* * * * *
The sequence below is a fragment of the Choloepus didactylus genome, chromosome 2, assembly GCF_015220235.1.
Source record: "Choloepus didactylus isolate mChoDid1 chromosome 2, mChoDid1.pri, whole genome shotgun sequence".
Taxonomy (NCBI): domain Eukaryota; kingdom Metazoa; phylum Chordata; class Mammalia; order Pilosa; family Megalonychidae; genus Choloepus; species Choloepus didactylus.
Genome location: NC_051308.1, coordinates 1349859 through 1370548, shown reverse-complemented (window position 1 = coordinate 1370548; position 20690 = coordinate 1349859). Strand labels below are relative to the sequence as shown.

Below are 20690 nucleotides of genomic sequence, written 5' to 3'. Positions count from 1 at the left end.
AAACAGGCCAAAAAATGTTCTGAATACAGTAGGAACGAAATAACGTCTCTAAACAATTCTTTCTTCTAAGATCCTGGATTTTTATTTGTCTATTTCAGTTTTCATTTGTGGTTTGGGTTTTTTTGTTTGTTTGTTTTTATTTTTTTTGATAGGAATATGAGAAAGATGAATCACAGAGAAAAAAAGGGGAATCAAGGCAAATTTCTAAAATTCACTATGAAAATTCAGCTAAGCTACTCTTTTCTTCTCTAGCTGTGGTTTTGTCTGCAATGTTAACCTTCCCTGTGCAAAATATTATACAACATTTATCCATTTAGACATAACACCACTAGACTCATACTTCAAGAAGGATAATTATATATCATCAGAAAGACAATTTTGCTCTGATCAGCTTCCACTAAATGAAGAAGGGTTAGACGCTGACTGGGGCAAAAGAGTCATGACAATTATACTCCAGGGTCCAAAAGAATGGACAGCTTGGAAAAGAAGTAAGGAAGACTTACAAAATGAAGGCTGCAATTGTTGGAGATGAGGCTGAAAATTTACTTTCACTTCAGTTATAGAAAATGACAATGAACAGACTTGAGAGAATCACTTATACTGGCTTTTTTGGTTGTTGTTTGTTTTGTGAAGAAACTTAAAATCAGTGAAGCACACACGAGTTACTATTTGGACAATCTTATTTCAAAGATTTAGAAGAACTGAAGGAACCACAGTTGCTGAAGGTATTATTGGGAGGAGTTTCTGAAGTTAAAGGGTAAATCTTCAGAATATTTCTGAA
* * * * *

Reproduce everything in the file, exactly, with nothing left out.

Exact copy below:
The sequence below is a fragment of the Choloepus didactylus genome, chromosome 2, assembly GCF_015220235.1.
Source record: "Choloepus didactylus isolate mChoDid1 chromosome 2, mChoDid1.pri, whole genome shotgun sequence".
Taxonomy (NCBI): domain Eukaryota; kingdom Metazoa; phylum Chordata; class Mammalia; order Pilosa; family Megalonychidae; genus Choloepus; species Choloepus didactylus.
Genome location: NC_051308.1, coordinates 1349859 through 1370548, shown reverse-complemented (window position 1 = coordinate 1370548; position 20690 = coordinate 1349859). Strand labels below are relative to the sequence as shown.

Below are 20690 nucleotides of genomic sequence, written 5' to 3'. Positions count from 1 at the left end.
AAACAGGCCAAAAAATGTTCTGAATACAGTAGGAACGAAATAACGTCTCTAAACAATTCTTTCTTCTAAGATCCTGGATTTTTATTTGTCTATTTCAGTTTTCATTTGTGGTTTGGGTTTTTTTGTTTGTTTGTTTTTATTTTTTTTGATAGGAATATGAGAAAGATGAATCACAGAGAAAAAAAGGGGAATCAAGGCAAATTTCTAAAATTCACTATGAAAATTCAGCTAAGCTACTCTTTTCTTCTCTAGCTGTGGTTTTGTCTGCAATGTTAACCTTCCCTGTGCAAAATATTATACAACATTTATCCATTTAGACATAACACCACTAGACTCATACTTCAAGAAGGATAATTATATATCATCAGAAAGACAATTTTGCTCTGATCAGCTTCCACTAAATGAAGAAGGGTTAGACGCTGACTGGGGCAAAAGAGTCATGACAATTATACTCCAGGGTCCAAAAGAATGGACAGCTTGGAAAAGAAGTAAGGAAGACTTACAAAATGAAGGCTGCAATTGTTGGAGATGAGGCTGAAAATTTACTTTCACTTCAGTTATAGAAAATGACAATGAACAGACTTGAGAGAATCACTTATACTGGCTTTTTTGGTTGTTGTTTGTTTTGTGAAGAAACTTAAAATCAGTGAAGCACACACGAGTTACTATTTGGACAATCTTATTTCAAAGATTTAGAAGAACTGAAGGAACCACAGTTGCTGAAGGTATTATTGGGAGGAGTTTCTGAAGTTAAAGGGTAAATCTTCAGAATATTTCTGAA